Although there are countless ways to combine belt materials into custom hybrids to suit specific industry needs, there are five basic materials that make up most of today’s conveyor belts.

1. Thermoplastics


Thermoplastic conveyor belts are made with a thermoplastic polymer. Because thermoplastic conveyor belts are flexible and constructed with hygiene in mind, they are ideal for several industries, including food handling, textile production and heavy-duty metal transfers. Thermoplastic belts are also lightweight. According to The National Industrial Belting Association, to be defined as a lightweight conveyor belt, it must have a working tension of fewer than 160 pounds per inch of width.

The two most common types of thermoplastic conveyor belts are polyurethane (PU) belts and polyvinyl chloride (PVC) belts.

2. Metal

Metal conveyor belts are strong and very durable, making them ideal for almost every industry — especially industries that deal with raw products, like food service or unpackaged goods. In addition to their durability, these belts are flat and easy to work on. They are also rigid, meaning you do not have to worry about the belt changing shape over time. However, for this same reason, they are not as easy to shape or bend, so possible conveyor paths are limited.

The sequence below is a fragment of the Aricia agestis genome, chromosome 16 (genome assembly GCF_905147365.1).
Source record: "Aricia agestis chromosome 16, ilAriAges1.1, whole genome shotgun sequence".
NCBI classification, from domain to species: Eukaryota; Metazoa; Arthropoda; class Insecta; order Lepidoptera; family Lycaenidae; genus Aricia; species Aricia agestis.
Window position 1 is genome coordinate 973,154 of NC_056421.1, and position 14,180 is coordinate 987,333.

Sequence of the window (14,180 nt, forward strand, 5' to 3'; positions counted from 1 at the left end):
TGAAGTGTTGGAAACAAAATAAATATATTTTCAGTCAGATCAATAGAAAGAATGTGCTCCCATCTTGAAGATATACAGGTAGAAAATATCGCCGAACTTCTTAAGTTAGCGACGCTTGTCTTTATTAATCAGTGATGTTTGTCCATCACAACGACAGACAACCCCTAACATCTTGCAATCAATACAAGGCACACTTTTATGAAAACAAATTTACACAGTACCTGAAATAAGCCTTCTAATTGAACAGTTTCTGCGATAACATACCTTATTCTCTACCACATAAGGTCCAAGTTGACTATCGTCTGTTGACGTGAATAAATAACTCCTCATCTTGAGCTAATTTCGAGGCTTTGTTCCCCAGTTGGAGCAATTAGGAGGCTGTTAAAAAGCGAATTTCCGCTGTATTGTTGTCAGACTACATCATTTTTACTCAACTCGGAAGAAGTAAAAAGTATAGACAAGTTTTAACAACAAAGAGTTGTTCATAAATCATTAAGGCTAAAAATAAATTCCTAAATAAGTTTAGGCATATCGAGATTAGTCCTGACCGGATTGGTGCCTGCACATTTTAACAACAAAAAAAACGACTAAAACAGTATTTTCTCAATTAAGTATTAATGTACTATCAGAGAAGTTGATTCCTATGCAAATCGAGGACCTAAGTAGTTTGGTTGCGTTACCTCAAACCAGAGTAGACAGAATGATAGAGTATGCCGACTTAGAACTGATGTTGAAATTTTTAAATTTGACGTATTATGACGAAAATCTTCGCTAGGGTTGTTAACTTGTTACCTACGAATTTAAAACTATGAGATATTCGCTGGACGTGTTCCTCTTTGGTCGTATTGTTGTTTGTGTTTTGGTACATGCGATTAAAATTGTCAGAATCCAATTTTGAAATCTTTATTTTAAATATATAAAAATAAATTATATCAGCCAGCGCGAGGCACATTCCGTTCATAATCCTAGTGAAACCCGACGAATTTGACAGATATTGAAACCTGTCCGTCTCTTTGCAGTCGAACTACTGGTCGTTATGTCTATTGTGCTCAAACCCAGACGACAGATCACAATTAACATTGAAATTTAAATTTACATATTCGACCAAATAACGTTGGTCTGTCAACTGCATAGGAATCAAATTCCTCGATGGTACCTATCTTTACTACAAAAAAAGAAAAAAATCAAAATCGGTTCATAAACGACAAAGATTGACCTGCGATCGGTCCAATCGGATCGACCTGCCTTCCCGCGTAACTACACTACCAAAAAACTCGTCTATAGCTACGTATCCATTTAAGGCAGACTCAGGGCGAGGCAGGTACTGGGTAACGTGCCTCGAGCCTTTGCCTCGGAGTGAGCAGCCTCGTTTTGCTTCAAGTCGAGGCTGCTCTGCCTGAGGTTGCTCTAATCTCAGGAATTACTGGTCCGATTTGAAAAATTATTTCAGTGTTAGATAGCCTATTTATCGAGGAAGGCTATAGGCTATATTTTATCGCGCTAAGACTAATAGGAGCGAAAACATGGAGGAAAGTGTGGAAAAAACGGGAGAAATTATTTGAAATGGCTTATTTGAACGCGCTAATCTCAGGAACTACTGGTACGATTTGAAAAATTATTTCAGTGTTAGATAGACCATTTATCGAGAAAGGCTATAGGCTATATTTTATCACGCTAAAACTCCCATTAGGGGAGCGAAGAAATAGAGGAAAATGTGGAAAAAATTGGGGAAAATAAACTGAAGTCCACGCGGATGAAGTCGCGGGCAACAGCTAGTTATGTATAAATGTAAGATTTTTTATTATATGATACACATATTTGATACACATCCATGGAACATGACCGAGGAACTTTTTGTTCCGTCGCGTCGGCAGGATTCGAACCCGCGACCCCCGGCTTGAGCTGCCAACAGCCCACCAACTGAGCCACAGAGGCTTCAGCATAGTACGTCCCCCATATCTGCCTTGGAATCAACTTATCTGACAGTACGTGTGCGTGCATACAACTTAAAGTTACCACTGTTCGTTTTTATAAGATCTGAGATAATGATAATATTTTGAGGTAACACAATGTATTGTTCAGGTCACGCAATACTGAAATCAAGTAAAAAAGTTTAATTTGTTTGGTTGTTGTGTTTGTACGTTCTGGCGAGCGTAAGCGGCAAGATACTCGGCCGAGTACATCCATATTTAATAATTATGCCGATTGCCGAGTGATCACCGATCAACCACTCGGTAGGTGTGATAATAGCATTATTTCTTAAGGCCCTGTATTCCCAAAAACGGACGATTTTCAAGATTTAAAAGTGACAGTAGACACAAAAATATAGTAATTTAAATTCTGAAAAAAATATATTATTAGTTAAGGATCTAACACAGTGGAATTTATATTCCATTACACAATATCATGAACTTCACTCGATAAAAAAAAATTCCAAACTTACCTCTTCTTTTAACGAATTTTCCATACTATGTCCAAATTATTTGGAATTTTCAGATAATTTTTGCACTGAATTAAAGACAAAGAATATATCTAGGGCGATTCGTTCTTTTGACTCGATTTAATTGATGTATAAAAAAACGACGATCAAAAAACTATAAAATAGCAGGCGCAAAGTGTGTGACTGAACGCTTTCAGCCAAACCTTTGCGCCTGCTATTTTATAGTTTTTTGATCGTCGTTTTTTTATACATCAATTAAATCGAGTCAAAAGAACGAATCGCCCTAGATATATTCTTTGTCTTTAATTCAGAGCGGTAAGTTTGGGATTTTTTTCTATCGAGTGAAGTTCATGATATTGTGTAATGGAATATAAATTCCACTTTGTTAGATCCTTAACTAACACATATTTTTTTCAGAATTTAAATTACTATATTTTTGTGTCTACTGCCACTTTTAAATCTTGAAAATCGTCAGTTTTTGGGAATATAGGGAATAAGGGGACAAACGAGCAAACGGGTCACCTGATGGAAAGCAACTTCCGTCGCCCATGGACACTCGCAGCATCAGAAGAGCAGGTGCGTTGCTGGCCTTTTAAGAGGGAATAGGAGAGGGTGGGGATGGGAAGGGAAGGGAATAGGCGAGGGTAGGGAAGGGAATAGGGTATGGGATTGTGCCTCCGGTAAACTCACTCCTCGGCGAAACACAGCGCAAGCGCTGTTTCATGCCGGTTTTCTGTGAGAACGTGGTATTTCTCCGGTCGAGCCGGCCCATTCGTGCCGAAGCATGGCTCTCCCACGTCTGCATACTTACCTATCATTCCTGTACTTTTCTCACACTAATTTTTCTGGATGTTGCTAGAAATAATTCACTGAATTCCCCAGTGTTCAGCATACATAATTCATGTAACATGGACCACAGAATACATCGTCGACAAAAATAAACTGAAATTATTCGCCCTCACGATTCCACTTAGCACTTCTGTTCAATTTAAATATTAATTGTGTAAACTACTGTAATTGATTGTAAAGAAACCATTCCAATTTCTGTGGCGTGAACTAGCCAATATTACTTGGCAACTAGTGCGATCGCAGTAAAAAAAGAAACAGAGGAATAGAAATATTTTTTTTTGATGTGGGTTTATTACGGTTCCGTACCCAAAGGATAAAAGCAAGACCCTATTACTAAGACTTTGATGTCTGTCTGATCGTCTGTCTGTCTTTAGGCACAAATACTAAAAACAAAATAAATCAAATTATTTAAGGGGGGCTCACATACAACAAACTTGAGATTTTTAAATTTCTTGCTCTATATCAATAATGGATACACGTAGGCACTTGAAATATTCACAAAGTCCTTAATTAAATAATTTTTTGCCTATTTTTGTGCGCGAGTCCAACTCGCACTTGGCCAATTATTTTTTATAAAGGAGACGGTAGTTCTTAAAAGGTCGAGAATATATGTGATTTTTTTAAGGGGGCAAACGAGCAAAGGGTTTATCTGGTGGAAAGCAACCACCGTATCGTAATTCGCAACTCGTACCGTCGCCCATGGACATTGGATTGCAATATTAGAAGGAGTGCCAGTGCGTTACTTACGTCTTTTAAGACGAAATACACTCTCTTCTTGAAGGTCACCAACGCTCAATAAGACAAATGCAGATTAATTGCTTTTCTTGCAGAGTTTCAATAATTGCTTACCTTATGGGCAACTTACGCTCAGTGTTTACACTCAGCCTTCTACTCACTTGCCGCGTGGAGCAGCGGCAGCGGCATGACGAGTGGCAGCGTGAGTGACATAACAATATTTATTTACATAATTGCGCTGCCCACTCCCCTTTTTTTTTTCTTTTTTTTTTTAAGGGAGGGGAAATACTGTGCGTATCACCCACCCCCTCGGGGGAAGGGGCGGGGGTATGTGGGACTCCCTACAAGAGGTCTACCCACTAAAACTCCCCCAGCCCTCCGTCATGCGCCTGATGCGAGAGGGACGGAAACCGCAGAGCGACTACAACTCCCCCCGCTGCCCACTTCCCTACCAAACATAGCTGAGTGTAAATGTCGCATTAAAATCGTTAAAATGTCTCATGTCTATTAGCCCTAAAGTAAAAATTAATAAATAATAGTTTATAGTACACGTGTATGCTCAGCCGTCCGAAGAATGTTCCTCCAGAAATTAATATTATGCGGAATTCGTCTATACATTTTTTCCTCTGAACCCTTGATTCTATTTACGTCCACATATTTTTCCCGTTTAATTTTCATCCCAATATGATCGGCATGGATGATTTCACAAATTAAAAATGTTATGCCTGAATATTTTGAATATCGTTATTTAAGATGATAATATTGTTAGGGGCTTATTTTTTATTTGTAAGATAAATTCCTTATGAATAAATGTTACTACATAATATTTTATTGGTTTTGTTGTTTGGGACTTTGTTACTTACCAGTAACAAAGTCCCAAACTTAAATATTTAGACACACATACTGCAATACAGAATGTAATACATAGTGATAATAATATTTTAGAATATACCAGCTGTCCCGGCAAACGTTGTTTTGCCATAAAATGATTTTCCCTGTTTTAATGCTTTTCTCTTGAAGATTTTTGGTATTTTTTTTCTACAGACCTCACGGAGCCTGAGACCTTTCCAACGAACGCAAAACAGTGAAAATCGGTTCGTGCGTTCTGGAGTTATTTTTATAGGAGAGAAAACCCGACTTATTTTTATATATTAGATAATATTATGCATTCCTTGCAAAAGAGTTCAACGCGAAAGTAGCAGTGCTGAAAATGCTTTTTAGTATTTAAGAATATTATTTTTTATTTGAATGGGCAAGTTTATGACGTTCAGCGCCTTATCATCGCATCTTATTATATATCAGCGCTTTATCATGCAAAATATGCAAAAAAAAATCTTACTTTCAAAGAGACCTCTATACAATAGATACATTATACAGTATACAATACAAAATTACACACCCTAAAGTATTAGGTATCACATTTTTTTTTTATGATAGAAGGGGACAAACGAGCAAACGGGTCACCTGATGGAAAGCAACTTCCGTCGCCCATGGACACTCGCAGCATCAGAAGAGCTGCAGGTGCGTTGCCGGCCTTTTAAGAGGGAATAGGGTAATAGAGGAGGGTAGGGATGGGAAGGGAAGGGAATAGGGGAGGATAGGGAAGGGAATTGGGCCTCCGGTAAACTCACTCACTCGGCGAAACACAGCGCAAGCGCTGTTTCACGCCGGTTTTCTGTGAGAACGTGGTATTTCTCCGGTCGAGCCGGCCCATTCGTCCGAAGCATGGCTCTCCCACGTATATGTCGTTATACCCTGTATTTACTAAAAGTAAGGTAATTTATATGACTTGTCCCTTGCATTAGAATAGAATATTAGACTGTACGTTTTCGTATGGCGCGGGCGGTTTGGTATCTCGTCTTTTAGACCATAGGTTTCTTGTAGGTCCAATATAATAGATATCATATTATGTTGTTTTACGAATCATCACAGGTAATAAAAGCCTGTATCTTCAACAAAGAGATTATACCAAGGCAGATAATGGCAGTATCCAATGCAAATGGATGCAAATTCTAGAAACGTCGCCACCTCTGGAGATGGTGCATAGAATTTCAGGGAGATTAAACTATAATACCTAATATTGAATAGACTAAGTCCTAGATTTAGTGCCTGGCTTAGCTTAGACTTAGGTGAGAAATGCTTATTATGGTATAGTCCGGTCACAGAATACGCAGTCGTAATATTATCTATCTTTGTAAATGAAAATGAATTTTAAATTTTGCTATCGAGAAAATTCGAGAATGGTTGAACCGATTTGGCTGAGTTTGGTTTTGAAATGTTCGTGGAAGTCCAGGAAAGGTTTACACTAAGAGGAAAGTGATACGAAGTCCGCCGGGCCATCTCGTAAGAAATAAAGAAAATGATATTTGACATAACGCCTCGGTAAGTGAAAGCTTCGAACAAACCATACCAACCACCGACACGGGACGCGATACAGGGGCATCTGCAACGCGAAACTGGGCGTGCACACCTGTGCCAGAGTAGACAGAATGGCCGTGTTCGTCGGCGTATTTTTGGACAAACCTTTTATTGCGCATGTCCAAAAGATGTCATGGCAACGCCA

Metal conveyor belts are usually made from either aluminum or shaped stainless or carbon steel.

3. Rubber

If you have spent much time in an airport, you have probably seen rubber conveyor belts in action. They are popular in settings like this, as well as in mining. Rubber conveyor belt material is praised for its flexibility as well as its smooth and seamless design. They are also among the most affordable conveyor belt options.

However, their tolerance to heat and wear-and-tear are much lower than other conveyor belt materials. They are also more challenging to keep clean.

4. Fabric

Fabric conveyor belts are usually medium-impact and cost-effective. They are often used to transport gravel, sand or other bulk materials. Most grocery stores use fabric-based conveyor belts in their check-out lines.

5. Leather

Many early models of conveyor belts were made of leather due to its durability and accessibility. Leather is also shock-resistant and has a good grip.

Today, leather is often used as one part of a hybrid or customized conveyor belt.

Choose SEMCOR for High-Quality Conveyor Belting Needs

Choose SEMCOR for conveyor belt material

SEMCOR has been distributing high-quality industrial products — including conveyor belts — since 1907. Our staff is equipped to help you find the best conveyor belt to fit your needs and budget. SEMCOR also has a custom fabrication option, where our team of experts works with you to create a unit that matches your specifications.

In an emergency, SEMCOR has service personnel available 24 hours a day, seven days a week. We maintain close relationships with each of our suppliers, ensuring the highest level of technical support available.

Our service area includes Illinois, Indiana, Kentucky, Iowa, Kansas and Missouri. Contact us today to request a quote or learn more about what SEMCOR can do for your business.